In comparison to Japan’s imperial project, French colonialism in Indochina bequeathed a weak fragile state that was largely incapable of establishing its authority either before or after decolonization in 1954. French colonialism in Vietnam had followed the typical Western pattern in that it was primarily concerned with extraction of agro-mineral resources. Given that the profitability of such resources was largely based on arbitrage, there was little requirement for the establishment of a developmentalist colonial bureaucracy aimed at increasing productivity.
Geographical distance from the imperial metropole also meant that the colonial bureaucracy was small. Indeed, for every French official in Vietnam, there were around fifteen Japanese officials in the Korean bureaucracy. This resulting lack of institutional capacity meant that there the post-colonial state in South Vietnam would be ill-placed to adopt a developmentalist role, and US aid was consequently put to use in an extremely inefficient manner.
Given Vietnam’s lack of colonial industrialisation and the country’s excessive reliance on the exchange earned by agro-mineral exports, the political barriers to land reform in the South were even greater. Though here it is also necessary to cite the lessened appetite for land reform under the Eisenhower administration. South Korea and Taiwan had achieved their independence earlier in 1945, at a time when land reform was more central to US aid policy.
The failure of land reform in South Vietnam thus compounded the state’s weak presence in the countryside, thereby fuelling the domestic insurgency. As a result, U.S. aid to South Vietnam became increasingly focused on immediate goals of pacification and military aims rather than on longer-term developmental aims.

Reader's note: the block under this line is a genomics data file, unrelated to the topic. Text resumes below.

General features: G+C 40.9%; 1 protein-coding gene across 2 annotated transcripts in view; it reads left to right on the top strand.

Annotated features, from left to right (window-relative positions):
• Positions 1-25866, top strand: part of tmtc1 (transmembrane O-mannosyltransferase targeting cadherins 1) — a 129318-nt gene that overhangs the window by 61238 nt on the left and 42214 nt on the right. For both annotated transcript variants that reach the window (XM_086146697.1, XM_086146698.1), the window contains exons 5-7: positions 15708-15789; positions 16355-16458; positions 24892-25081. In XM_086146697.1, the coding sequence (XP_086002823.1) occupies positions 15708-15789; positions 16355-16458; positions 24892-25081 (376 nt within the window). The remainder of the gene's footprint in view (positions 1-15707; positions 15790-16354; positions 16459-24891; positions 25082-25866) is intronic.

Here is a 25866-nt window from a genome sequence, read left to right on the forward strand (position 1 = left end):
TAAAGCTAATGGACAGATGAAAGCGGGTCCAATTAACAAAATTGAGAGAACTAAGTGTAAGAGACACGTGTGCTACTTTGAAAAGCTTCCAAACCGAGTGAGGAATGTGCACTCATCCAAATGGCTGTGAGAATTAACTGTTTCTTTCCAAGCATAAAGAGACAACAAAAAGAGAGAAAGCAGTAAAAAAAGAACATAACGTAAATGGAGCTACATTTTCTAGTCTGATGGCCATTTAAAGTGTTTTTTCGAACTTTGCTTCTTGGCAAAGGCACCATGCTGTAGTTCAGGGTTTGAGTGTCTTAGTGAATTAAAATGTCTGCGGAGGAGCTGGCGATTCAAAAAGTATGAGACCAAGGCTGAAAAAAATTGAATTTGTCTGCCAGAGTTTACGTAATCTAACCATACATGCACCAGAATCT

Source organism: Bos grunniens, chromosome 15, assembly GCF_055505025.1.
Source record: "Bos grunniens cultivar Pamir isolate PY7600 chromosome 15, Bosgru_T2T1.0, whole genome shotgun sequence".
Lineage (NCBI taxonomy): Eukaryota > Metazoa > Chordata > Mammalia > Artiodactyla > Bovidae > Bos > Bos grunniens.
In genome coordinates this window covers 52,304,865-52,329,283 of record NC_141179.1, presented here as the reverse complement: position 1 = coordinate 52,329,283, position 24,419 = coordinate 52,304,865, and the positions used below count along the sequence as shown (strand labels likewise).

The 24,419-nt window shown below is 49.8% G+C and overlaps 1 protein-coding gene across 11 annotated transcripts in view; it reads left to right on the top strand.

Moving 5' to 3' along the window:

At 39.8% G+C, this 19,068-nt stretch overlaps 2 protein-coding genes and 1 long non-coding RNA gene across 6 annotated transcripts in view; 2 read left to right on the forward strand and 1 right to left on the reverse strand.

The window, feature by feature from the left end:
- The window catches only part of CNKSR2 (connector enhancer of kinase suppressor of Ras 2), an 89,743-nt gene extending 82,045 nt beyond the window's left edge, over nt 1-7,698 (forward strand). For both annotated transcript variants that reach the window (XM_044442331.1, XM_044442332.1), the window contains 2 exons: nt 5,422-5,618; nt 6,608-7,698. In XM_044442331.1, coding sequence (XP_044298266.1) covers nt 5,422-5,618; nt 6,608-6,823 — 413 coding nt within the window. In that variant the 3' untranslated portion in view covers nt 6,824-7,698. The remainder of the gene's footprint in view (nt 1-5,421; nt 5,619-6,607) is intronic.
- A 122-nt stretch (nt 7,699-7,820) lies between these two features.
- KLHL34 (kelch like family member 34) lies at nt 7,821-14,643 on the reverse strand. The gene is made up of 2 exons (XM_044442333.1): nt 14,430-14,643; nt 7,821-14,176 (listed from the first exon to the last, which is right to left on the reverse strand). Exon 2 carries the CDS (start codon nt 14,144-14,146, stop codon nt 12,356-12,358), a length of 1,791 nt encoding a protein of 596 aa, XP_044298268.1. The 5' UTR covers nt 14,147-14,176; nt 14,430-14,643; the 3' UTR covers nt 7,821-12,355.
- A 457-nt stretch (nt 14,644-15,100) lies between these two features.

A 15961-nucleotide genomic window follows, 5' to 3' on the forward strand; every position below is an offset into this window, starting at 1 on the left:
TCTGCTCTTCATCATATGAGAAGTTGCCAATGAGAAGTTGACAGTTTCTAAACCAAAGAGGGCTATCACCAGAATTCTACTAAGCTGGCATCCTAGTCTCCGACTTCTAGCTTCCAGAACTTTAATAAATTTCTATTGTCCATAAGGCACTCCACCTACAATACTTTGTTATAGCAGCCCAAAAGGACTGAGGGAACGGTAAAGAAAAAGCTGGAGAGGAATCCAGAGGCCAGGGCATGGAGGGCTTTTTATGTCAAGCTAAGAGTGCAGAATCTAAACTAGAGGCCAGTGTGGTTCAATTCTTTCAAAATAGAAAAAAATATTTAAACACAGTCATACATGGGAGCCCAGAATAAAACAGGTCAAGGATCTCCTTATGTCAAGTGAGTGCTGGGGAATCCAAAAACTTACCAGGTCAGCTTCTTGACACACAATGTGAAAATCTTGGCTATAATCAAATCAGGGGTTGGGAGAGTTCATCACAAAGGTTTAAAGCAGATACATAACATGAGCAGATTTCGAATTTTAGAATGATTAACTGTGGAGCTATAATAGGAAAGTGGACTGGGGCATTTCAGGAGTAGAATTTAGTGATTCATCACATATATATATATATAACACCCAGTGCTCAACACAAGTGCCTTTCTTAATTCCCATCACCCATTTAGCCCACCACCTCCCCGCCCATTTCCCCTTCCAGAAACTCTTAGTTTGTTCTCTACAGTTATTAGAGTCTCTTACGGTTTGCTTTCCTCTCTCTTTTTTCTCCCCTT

Curiously, however, South Vietnam’s developmental quagmire and the massive U.S.-led war effort in Southeast Asia provided a significant boost to the South Korean and Taiwanese economies. As the US began to phase out aid, the Vietnam War provided a well-timed boost to both the South Korean and Taiwanese economies. South Korea’s direct participation in the war and the massive procurements contracts including large infrastructure projects marked the global rise of Korea’s best known conglomerates.
As can be seen, US aid played a crucial role in the rise of South Korea and Taiwan. Nonetheless, explanatory weight must be given to colonial legacies in explaining divergence with the case of South Vietnam. This same geopolitical contingency later played a role in the re-integration of South Korea and Taiwan into the Japan-centered regional economy. South Vietnam, on the other hand, remained mired by classic conditions of colonial underdevelopment.
As a result, the likelihood that the experiences of South Korea and Taiwan can be reproduced, even with generous levels of foreign aid, seems rather limited.
This article is based on the paper ‘U.S. Aid and Uneven Development in East Asia’, in The Annals of the American Academy of Political and Social Science.
Featured image: Sino-American Joint Commission on Rural Reconstruction assists in irrigation, improving dams, canals and flood control systems, Taiwan, 1960s. Credit: taipics.com
Note: This article gives the views of the author, and not the position of USApp– American Politics and Policy, nor of the London School of Economics.
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Kevin Gray – University of Sussex
Kevin Gray is a senior lecturer in international relations at the University of Sussex, UK. He is author of Korean Workers and Neoliberal Globalization (Routledge 2007) and Labour and Development in East Asia (Routledge 2014). He is also coeditor (with Craig N. Murphy) of Rising Powers and the Future of Global Governance (Routledge 2013) and (with Barry Gills) People Power in the Era of Global Crisis: Rebellion, Resistance and Liberation (Routledge 2012).